Thursday, April 13, 2017

5 Thoughts on Tuesday's Election

Tuesday night, while it wasn't the stunning battle-cry that a win would have been, Democrats had to have been pretty pleased with the results of a special election in Kansas.  The district, a Republican stronghold that Donald Trump won by over thirty points and which the previous incumbent, Mike Pompeo, easily won with 31 points, delivered a single-digit victory for State Treasurer Ron Estes over a political unknown.  That's equivalent to over a 20-point swing, something that the Republicans simply couldn't afford going forward with if it were to become a nationwide mood.  However, frequently people take the wrong things away from special elections, so I wanted to put in my two cents on what this does (and doesn't) mean for Democrats going forward.

Rep-elect. Ron Estes (R-KS)
1. Special Elections Mean Something...Except When They Don't

One of the things you're going to hear a lot of in comings days is "the Republicans are worried," which is probably accurate.  Despite what President Trump tweeted yesterday morning, the reality is that Tuesday night was an ominous sign; the Democrats had a no-name candidate, zilch money, and managed to get within 7-points in a district that Republicans crushed it in in 2016 (and that Republicans, not Democrats, had to spend money).  However, special elections aren't necessarily indicative of what happens in the following congressional election-more often than not they are products of their own race (since there's no national narrative informing the race).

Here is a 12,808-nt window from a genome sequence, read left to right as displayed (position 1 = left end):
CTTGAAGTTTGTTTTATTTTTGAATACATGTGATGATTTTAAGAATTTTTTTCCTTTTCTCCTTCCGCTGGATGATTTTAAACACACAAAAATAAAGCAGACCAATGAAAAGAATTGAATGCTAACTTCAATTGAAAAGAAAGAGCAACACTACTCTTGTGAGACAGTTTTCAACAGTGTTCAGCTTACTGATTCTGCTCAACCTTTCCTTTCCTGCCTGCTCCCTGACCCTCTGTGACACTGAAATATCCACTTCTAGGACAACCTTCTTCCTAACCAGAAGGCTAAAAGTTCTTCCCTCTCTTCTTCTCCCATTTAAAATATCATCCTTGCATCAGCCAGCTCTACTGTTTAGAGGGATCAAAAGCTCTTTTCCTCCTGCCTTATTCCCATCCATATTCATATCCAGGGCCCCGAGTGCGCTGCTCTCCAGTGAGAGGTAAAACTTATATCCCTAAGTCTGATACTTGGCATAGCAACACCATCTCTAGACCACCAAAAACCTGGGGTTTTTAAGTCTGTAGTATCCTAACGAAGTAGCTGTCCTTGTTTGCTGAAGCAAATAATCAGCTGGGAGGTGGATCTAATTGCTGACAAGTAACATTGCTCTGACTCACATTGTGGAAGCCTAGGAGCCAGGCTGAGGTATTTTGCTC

Look, for example, at the 2004 elections.  Earlier that year, two Republican House seats in relatively red districts had gone for the Democrats, one in Kentucky (electing Ben Chandler) and one in South Dakota (electing Stephanie Herseth).  And yet, later that year the Democrats got walloped in red states, losing a number of Senate seats (including one in South Dakota), and watching the House Democrats have a net loss of three seats.  Other factors in this race (namely that Chandler and Herseth were particularly good candidates, both of whom managed to make it through the 2004 elections unscathed in the general), were more important, and so reading into the fatigue over Republicans in these districts would have been poor use of tea leaves.

That said, special elections can indicate the national mood is moving against one party.  The Senate election of Scott Brown in 2009 in deep-blue Massachusetts, for example, wouldn't have happened in a normal environment (even against Martha Coakley).  Surprise victories in Louisiana, Mississippi, and Illinois in 2008 showed the country was ready for a Democratic president again, even in hard-to-grab districts.  So the special elections can matter, but shouldn't be taken as validation on their own.

Rep. Kyrsten Sinema (D-AZ)
2. The Win Didn't Happen...Except for Recruitment

The bigger victory for the Democrats last night, however, was in terms of recruitment.  Looking at a complete unknown like James Thompson nearly making it to Congress will surely make ambitious state legislators, mayors, and local aspiring politicos in more palatable districts take a second look at running in 2018.  That this could be the year that the Democrats are able to not only win big, but perhaps regain the majority against Trump would be a huge recruitment tool.

This probably won't just limit itself to the House.  In 2014, a year that was clearly looking like a major year for the Republicans, Rep. Cory Gardner jumped into the Senate race at the last minute, assuming that the once-invincible Sen. Mark Udall could be taken down (he was right, and it paid off in a big way for he and the GOP).  Heidi Heitkamp did the same thing in 2012.  While Democrats don't have a lot of opportunities, I suspect that people like Reps. Ruben Kihuen and Kyrsten Sinema may be more inclined to make a jump toward the other end of the Capitol, as will a number of Democrats exploring gubernatorial races if the atmosphere doesn't change.